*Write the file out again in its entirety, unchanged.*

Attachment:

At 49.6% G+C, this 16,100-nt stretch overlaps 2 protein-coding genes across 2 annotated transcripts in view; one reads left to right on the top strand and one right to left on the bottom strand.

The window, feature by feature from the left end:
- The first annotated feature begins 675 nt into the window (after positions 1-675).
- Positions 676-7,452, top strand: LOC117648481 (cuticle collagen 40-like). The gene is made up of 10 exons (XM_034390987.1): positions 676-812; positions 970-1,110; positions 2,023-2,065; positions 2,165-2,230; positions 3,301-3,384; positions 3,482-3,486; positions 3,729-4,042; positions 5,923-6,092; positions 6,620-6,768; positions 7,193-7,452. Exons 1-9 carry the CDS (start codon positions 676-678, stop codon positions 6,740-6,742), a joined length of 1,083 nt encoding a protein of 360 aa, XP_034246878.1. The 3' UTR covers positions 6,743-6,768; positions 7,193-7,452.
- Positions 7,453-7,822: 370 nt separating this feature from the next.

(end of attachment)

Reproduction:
At 49.6% G+C, this 16,100-nt stretch overlaps 2 protein-coding genes across 2 annotated transcripts in view; one reads left to right on the top strand and one right to left on the bottom strand.

The window, feature by feature from the left end:
- The first annotated feature begins 675 nt into the window (after positions 1-675).
- Positions 676-7,452, top strand: LOC117648481 (cuticle collagen 40-like). The gene is made up of 10 exons (XM_034390987.1): positions 676-812; positions 970-1,110; positions 2,023-2,065; positions 2,165-2,230; positions 3,301-3,384; positions 3,482-3,486; positions 3,729-4,042; positions 5,923-6,092; positions 6,620-6,768; positions 7,193-7,452. Exons 1-9 carry the CDS (start codon positions 676-678, stop codon positions 6,740-6,742), a joined length of 1,083 nt encoding a protein of 360 aa, XP_034246878.1. The 3' UTR covers positions 6,743-6,768; positions 7,193-7,452.
- Positions 7,453-7,822: 370 nt separating this feature from the next.